Virgin Loses Appetite For 4G Spectrum
Virgin Media , the leading UK cable operator, has reportedly abandoned plans to participate in the 4G spectrum auction expected in early 2013. The operator will , however , continue with plans to roll out small cell and Wi-Fi infrastructure in major urban areas - targeting both the retail and the wholesale market s . BMI believes the decision not to participate in the spectrum auction is strategically sound as the cost outweighs the potential benefit . Further, we believe small cell and Wi-Fi investment in urban areas has the potential to increase Virgin's operational efficiency by leveraging existing infrastructure and matching demand from mobile operators for offload and backhaul capacity .
|Monetising Mobile Proves Challenging|
|Virgin Media Quad-Play KPIs|
In December 2011 Virgin was reported to be considering participation in the UK's spectrum auction for use of a femtocell LTE network in urban areas. BMI argued that Virgin entering the UK 4G market was positive for consumers, but that spectrum acquisition was not the most economical strategy for the operator, and operating as an MVNO had significant advantages (see our online service, January 23, ' Cost And Coverage: Virgin Looking At LTE Options ' ) .
Virgin has a rapidly expanding mobile division, which has delivered growth through standalone subscriptions and as part of quad-play packages (bundles including fixed-voice, broadband, pay-TV and mobile services). However, a total of 3.027mn mobile subscriptions at the end of June 2012 means the level of capital expenditure required to acquire spectrum and roll out an independent 4G network is unlikely to generate sufficient returns. This argument is reinforced by the failure of mobile revenues to keep pace with mobile subscription and quad-play growth since 2010.
BMI believes that with mobile a non-core part of Virgin's business there is little justification for a large outlay on spectrum. Furthermore, Virgin's existing MVNO deal with Everything Everywhere (EE) could be extended to the provision of 4G LTE services given the latter ' s ability to roll out LTE in the 1,800MHz band ahead of the full auction in 2013, with service launch expected in October 2012 (see ' Litigation Pause But Progress Remains Elusive ' , September 11) . Although operating as an MVNO reduces the scope for service innovation , we believe Virgin can leverage its infrastructure to get a beneficial deal on which to base its mobile service provision in the short-to-medium term , as well as improving wireline operational efficiency .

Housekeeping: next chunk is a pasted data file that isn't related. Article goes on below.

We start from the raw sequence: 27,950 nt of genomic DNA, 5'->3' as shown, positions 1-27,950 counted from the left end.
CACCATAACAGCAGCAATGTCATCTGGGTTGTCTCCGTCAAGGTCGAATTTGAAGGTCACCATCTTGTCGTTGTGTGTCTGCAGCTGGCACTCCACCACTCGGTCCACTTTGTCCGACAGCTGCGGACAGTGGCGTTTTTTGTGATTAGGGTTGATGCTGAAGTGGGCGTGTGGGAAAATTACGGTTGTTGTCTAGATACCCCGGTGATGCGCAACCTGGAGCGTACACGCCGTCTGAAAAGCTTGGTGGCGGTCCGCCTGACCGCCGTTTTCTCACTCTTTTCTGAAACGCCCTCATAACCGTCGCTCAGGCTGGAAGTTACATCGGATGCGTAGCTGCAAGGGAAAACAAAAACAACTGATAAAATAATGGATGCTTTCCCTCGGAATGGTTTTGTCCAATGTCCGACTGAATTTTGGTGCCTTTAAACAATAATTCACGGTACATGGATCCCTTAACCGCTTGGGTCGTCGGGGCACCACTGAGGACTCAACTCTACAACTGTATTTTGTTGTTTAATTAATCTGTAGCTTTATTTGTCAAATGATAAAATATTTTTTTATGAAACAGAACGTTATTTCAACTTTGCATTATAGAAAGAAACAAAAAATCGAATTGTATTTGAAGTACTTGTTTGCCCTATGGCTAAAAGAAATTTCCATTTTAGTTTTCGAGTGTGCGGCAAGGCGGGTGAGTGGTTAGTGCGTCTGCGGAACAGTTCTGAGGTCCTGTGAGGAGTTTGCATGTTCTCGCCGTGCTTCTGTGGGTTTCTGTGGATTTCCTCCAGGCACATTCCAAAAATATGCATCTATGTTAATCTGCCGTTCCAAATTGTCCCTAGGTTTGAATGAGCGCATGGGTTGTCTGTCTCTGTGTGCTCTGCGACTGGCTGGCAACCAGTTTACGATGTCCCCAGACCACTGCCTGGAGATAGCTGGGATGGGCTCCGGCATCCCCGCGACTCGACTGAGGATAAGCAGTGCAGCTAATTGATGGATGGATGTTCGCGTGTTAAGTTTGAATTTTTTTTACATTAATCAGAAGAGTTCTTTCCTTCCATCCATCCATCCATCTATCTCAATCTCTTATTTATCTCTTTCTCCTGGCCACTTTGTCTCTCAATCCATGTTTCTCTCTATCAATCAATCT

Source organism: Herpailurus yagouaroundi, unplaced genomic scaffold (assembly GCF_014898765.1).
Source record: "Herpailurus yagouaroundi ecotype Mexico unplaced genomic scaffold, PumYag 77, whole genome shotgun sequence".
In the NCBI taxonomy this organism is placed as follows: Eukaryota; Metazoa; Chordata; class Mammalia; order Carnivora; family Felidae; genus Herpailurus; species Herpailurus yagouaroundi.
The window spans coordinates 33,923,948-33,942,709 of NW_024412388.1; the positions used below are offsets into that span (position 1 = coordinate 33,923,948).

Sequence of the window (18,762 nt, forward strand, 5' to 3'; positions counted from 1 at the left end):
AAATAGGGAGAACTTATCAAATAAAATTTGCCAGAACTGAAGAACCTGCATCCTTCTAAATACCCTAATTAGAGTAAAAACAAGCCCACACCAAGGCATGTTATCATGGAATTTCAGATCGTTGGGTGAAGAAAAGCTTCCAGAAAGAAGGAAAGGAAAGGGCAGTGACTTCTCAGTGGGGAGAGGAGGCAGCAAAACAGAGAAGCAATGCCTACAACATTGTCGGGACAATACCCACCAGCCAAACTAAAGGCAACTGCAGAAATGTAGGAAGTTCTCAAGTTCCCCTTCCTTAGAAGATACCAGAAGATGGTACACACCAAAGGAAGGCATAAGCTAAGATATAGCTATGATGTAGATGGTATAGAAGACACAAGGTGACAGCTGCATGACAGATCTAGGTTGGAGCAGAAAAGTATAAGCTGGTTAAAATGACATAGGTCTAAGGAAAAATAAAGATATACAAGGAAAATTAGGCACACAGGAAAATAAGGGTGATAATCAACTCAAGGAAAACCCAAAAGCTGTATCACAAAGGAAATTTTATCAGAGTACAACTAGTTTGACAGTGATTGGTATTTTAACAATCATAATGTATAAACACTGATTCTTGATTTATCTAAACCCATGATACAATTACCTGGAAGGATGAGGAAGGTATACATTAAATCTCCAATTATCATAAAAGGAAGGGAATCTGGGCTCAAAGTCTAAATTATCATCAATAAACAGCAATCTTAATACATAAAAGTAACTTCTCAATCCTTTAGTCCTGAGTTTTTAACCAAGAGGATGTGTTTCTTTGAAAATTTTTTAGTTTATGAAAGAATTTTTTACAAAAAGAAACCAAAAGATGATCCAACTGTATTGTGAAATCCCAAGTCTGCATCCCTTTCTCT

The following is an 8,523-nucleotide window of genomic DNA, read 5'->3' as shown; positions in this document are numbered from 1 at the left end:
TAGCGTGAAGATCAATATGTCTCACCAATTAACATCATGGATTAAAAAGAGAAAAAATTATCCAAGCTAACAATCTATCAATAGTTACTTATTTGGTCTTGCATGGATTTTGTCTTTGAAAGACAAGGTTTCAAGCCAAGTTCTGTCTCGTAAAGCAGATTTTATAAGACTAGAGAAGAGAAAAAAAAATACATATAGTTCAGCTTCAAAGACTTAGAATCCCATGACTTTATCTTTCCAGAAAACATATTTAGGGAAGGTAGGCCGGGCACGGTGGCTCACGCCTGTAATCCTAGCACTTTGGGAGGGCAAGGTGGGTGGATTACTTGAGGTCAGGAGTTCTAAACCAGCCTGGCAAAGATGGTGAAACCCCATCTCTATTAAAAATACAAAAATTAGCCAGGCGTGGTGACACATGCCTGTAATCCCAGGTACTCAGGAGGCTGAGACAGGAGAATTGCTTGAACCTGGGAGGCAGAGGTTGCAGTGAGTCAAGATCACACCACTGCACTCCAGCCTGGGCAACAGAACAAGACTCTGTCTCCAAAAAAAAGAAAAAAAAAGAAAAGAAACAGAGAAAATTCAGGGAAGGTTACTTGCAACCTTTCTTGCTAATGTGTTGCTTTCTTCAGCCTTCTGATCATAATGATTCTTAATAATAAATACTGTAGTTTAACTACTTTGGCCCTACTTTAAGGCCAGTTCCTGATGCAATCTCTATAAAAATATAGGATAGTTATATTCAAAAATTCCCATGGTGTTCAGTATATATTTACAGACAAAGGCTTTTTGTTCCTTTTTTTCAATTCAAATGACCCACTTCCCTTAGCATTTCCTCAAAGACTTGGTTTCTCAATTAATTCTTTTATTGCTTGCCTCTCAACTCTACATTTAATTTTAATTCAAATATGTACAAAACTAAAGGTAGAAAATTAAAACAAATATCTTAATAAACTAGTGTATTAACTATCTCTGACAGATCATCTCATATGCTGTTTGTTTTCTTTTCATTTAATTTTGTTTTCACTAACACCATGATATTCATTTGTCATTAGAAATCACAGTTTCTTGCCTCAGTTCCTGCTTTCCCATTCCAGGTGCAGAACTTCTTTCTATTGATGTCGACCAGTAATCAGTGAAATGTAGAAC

|Margins Key To Virgin's Success|
|UK Telecoms EBITDA Margins (%), T12M Q212|
Building On Backhaul
While Virgin has abandoned plans to acquire spectrum it is continuing with plans to roll out a small cell and Wi-Fi network in urban areas where wireless data demand is highest. Virgin has been offering Wi-Fi on the London Underground, with services available at 80 stations, which is set to increase to 120 by YE12. The service was free during the London Olympics ; however , it is now preparing to migrate to a paid service, and is also in talks to operate as a wholesale Wi-Fi and small cell provider.
BMI expects paid Wi-Fi services to remain a small - scale service ; however , the potential to market free Wi-Fi to multiplay customers has considerable potential as an upsell tool as well as in reducing churn. We are also positive about the scope for Virgin to re-sell capacity to mobile operators such as EE , Telefónica O2 , Vodafone and Hutchison 3 which can use Wi-Fi offload to reduce pressure on their networks . We consider the model to have application beyond the London Underground system, with operators looking to experiment with solutions to meeting wireless data demand growth in congested urban areas while maximising operational and capital efficiency.
Virgin ' s wireline infrastructure is often underutilised at times of peak demand for wireless data networks, which provides the cost rationale for it to exploit backhaul and wholesale opportunities where there are synergies with mobile operators. LTE rollout is expected to accelerate demand from operators for solutions as wireless data growth increases rapidly. BMI therefore believes Virgin could improve its operating margin by selling underutilised capacity on its fibre infrastructure, helping preserve high margins that have been a key tenet of its recent success.
Virgin can target wholesale opportunities with all mobile operators , but BMI believes there to be an opportunity for Virgin and EE to reach a mutually beneficial agreement for Virgin to access 4G LTE capacity for its MVNO service, while EE can benefit from Virgin's Wi-Fi and small - cell network, as well as its fibre network for backhaul purposes. We argue that backhaul provision is becoming an increasingly important competitive factor with the rollout of LTE, and EE must be able to match its rivals, such as Vodafone , which can use the Cable & Wireless Worldwide network (see ' Backhaul Benefit Tips The Balance As Vodafone Announces Agreement To Acquire CWW ' , April 23) . Therefore, while Virgin could sell Wi-Fi and small services to a range of operators, its best option may be to reach an exclusive agreement with EE.